Editor's note: Donna Brazile, a Democratic strategist, is vice chairwoman for voter registration and participation at the Democratic National Committee, a nationally syndicated columnist and an adjunct professor at Georgetown University. She was manager for the Gore-Lieberman presidential campaign in 2000 and wrote "Cooking with Grease."
Washington (CNN) -- Neil, one of my neighbors on Capitol Hill, recalled this story to me the other day after watching President Obama's town hall meeting: "She was recently widowed, about 93, having lost her husband of over 60 years. When I came upon her in a darkened church hallway, standing alone, staring at the floor, I wanted to know what was wrong.
"How are you?" he asked quietly.
"I've lost Ernest, you know," she said in a quavering voice, "and now I'm lost myself."
"I know how you feel," he said.
"No you don't," she snapped. It was a ferocious anger that left him stunned. "You don't know how I feel. You couldn't possibly. Don't tell me you know how I feel!"
As Neil tells it, Velma Hart -- the woman who had the audacity to tell the President of the United States how she felt at a town hall meeting last Monday -- reminded him of his parishioner who had just lost her husband. Politicians keep telling them they know how voters feel, when they don't.
Velma Hart is a woman of immense dignity who spoke out about of what she fears is the death of the American Dream for her family.
"My husband and I have joked for years that we felt we were well beyond the franks and beans era of our lives. However, it's beginning to knock on our door, and starting to ring true that that might be where we're heading again.
"And, quite frankly, Mr. President, I need you to answer this honestly: Is this [franks and beans] my new reality?"
A 30-year-old law student follows her.
"I was really inspired by you and your campaign and the message you brought, and that inspiration is dying away," he said, adding, "And I really want to know, is the American Dream dead for me?"
Fade out. Fade in.
A herd of Republican leaders paraded 20 miles to a lumber yard in Sterling, Virginia.
The Republican Party is officially unveiling their "Pledge to America," a package of 20-some ideas for governing next year, should the voters elect them.
Republican officials talk to the cameras in Sterling, telling Americans they understand how they feel.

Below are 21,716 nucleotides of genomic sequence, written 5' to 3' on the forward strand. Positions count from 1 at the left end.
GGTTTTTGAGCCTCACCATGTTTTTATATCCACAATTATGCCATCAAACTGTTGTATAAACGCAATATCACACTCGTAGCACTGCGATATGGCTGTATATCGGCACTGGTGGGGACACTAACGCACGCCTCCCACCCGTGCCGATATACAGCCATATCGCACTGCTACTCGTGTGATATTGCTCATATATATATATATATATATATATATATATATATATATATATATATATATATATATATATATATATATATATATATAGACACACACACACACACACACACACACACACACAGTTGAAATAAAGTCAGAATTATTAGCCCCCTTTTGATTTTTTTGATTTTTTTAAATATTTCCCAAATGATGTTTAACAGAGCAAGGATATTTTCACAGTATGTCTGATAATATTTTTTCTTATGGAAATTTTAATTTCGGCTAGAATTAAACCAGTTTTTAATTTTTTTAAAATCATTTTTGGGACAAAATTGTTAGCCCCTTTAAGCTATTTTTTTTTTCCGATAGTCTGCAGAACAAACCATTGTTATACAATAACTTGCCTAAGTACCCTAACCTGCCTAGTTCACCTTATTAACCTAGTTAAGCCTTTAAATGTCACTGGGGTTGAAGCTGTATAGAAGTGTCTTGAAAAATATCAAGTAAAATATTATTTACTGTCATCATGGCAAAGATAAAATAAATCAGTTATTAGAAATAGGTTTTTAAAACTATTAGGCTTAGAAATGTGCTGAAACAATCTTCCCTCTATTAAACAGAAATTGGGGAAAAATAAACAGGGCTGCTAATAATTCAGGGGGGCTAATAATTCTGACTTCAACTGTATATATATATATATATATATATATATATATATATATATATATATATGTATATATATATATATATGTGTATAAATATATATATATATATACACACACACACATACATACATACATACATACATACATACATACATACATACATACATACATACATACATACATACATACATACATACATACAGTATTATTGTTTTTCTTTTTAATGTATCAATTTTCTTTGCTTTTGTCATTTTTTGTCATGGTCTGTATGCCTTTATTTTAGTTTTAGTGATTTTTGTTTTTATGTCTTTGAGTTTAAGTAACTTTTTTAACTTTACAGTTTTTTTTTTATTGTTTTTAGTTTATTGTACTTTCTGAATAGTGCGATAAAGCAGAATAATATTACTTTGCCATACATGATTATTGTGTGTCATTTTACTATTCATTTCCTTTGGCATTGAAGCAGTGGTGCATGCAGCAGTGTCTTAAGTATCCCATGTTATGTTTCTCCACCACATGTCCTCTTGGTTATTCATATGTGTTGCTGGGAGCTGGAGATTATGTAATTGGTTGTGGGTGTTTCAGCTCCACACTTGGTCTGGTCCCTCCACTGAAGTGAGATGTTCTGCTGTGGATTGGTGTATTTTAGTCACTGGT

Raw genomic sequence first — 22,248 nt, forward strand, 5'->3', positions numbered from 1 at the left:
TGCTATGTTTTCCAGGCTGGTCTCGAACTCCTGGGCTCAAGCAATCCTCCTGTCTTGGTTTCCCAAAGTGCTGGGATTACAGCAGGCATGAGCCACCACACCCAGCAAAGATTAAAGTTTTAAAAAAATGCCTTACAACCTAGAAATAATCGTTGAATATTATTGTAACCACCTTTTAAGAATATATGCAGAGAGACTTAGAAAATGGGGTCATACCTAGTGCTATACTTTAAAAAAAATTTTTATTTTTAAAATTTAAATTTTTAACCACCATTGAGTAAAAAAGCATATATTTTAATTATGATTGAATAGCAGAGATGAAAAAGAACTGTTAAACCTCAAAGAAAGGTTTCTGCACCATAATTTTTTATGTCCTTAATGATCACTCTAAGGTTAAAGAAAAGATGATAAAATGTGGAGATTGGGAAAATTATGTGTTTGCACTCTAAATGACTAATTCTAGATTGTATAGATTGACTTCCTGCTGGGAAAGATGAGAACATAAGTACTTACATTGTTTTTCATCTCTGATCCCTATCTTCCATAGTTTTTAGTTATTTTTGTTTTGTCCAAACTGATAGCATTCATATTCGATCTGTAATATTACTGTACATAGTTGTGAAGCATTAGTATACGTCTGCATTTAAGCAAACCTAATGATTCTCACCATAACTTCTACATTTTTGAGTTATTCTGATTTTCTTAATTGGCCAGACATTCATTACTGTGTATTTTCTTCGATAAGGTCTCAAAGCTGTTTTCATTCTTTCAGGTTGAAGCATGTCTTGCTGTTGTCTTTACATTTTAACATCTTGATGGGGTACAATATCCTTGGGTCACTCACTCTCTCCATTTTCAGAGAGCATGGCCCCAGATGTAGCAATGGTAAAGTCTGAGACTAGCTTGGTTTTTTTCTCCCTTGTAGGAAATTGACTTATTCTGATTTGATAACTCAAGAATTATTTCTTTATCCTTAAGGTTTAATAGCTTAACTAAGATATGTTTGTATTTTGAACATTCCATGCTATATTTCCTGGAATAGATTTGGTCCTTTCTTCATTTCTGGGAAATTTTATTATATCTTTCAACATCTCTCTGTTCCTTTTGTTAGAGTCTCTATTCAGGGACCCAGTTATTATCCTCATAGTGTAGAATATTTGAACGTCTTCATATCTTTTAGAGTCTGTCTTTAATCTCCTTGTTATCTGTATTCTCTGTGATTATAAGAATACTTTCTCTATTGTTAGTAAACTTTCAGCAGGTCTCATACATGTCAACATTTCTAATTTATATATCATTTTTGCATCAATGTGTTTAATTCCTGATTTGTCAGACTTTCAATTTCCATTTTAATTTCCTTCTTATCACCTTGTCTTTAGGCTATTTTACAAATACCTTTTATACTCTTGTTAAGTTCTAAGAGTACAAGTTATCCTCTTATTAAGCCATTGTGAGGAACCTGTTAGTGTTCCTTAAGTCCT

Now, enter Rep. John Boehner, who filed papers in April for a fundraising committee called, "Boehner for Speaker."
"We get it, America," Rep. Boehner says looking directly into the cameras. "Believe me, we get it."
No, Mr. Boehner, you don't.
The president now knows how Americans are feeling -- thanks to the education he received from the despairing professional woman and young man.
"My goal here is not to convince you that everything is where it needs to be," the president said, "but what I am saying is that we are moving in the right direction." Still, most of America needs to hear his plan to move things for Middle America to a breakthrough for them. The president heard them, and from the expressions on his face, I believe he gets it.
The Republican leaders still don't "get it."
The Republican proposals remind me of the peppermint candy puffs we see around Christmastime. You know how it goes, pop a peppermint ball in your mouth, crunch, and instantly it dissolves into air and spun sugar. One crunch, one swallow, and it's gone.
What did they offer in the one category that counts above all -- jobs?
The Republicans' number one solution for creating jobs: "Stop job-killing tax hikes." By this, they mean they want to keep giving billionaires a break on their taxes. I'm not making this up.
That's the Republican Party's top proposal to create jobs: Permanently extend the tax cuts they made in 2001, including those for the top 1 percent of Americans.
Since the 1980s, Republican tax policies have coincided with a resurgence of income inequality that has led to the decline of the American Dream -- where people struggle just to stay even, without hope of any lasting gain. The Bush tax cuts accelerated the gap between the rich and everyone else.
The rich have gotten incredibly richer. They were able to corner two-thirds of the nation's income gains between 2002 and 2007.
In 2007, thanks to Republican tax breaks for the rich, the nation's top 400 tax filers saved $46 million for each household. Obama wants it to stop. The Republicans in their "Pledge to America" want it to continue -- as their very top priority for job creation. I'm not making this up.
And they call Obama's stopping these wealthy tax cuts from doing more harm, "job-killing tax hikes." You got to give them credit for mastering George Orwell's double-speak.
What else is in their proposals? They want to repeal health care reform. They want to leave 40 million Americans without health insurance. They want a private (that is, Republican business) takeover of mortgage giants Fannie Mae and Freddie Mac.
They didn't mention that many Republicans want to privatize Social Security. And that some of their Senate candidates want to completely dismantle various government agencies, such as the Department of Education. Others want to abolish parts of the 14th Amendment to the U.S. Constitution. With them it's all about ideology. With the voters, it's about living the American Dream, once again.
Do the Republicans "get it"?
The opinions expressed in this commentary are solely those of Donna Brazile.